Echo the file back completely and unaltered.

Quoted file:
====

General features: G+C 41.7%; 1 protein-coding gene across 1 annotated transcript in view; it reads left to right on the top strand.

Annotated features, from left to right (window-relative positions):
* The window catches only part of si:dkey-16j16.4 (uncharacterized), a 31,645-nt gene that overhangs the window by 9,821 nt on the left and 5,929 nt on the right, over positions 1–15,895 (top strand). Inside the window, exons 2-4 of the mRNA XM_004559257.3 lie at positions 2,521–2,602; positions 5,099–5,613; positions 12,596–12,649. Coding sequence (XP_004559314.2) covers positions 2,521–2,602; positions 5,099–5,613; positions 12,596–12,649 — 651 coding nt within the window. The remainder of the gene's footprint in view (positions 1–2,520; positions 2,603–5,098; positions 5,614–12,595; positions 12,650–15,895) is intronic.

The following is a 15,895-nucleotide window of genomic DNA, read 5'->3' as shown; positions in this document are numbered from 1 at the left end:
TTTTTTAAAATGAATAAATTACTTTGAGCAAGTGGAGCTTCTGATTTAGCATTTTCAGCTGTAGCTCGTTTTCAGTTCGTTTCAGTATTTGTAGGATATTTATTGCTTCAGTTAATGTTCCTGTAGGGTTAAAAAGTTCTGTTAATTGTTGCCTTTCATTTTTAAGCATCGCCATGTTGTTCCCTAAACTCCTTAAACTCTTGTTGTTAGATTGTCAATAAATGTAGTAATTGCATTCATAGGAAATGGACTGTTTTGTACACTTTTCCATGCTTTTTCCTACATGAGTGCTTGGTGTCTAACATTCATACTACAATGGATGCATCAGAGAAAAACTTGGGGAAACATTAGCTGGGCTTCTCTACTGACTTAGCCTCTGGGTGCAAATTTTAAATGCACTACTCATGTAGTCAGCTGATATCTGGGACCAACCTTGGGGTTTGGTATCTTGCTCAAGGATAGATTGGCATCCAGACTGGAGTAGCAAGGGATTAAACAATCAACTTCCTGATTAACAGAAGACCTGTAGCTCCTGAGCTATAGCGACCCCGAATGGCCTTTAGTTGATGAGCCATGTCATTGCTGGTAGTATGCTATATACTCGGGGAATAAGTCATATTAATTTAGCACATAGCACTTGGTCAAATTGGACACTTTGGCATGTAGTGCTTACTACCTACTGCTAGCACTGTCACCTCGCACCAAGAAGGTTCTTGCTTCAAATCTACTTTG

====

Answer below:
General features: G+C 41.7%; 1 protein-coding gene across 1 annotated transcript in view; it reads left to right on the top strand.

Annotated features, from left to right (window-relative positions):
* The window catches only part of si:dkey-16j16.4 (uncharacterized), a 31,645-nt gene that overhangs the window by 9,821 nt on the left and 5,929 nt on the right, over positions 1–15,895 (top strand). Inside the window, exons 2-4 of the mRNA XM_004559257.3 lie at positions 2,521–2,602; positions 5,099–5,613; positions 12,596–12,649. Coding sequence (XP_004559314.2) covers positions 2,521–2,602; positions 5,099–5,613; positions 12,596–12,649 — 651 coding nt within the window. The remainder of the gene's footprint in view (positions 1–2,520; positions 2,603–5,098; positions 5,614–12,595; positions 12,650–15,895) is intronic.

The following is a 15,895-nucleotide window of genomic DNA, read 5'->3' as shown; positions in this document are numbered from 1 at the left end:
TTTTTTAAAATGAATAAATTACTTTGAGCAAGTGGAGCTTCTGATTTAGCATTTTCAGCTGTAGCTCGTTTTCAGTTCGTTTCAGTATTTGTAGGATATTTATTGCTTCAGTTAATGTTCCTGTAGGGTTAAAAAGTTCTGTTAATTGTTGCCTTTCATTTTTAAGCATCGCCATGTTGTTCCCTAAACTCCTTAAACTCTTGTTGTTAGATTGTCAATAAATGTAGTAATTGCATTCATAGGAAATGGACTGTTTTGTACACTTTTCCATGCTTTTTCCTACATGAGTGCTTGGTGTCTAACATTCATACTACAATGGATGCATCAGAGAAAAACTTGGGGAAACATTAGCTGGGCTTCTCTACTGACTTAGCCTCTGGGTGCAAATTTTAAATGCACTACTCATGTAGTCAGCTGATATCTGGGACCAACCTTGGGGTTTGGTATCTTGCTCAAGGATAGATTGGCATCCAGACTGGAGTAGCAAGGGATTAAACAATCAACTTCCTGATTAACAGAAGACCTGTAGCTCCTGAGCTATAGCGACCCCGAATGGCCTTTAGTTGATGAGCCATGTCATTGCTGGTAGTATGCTATATACTCGGGGAATAAGTCATATTAATTTAGCACATAGCACTTGGTCAAATTGGACACTTTGGCATGTAGTGCTTACTACCTACTGCTAGCACTGTCACCTCGCACCAAGAAGGTTCTTGCTTCAAATCTACTTTG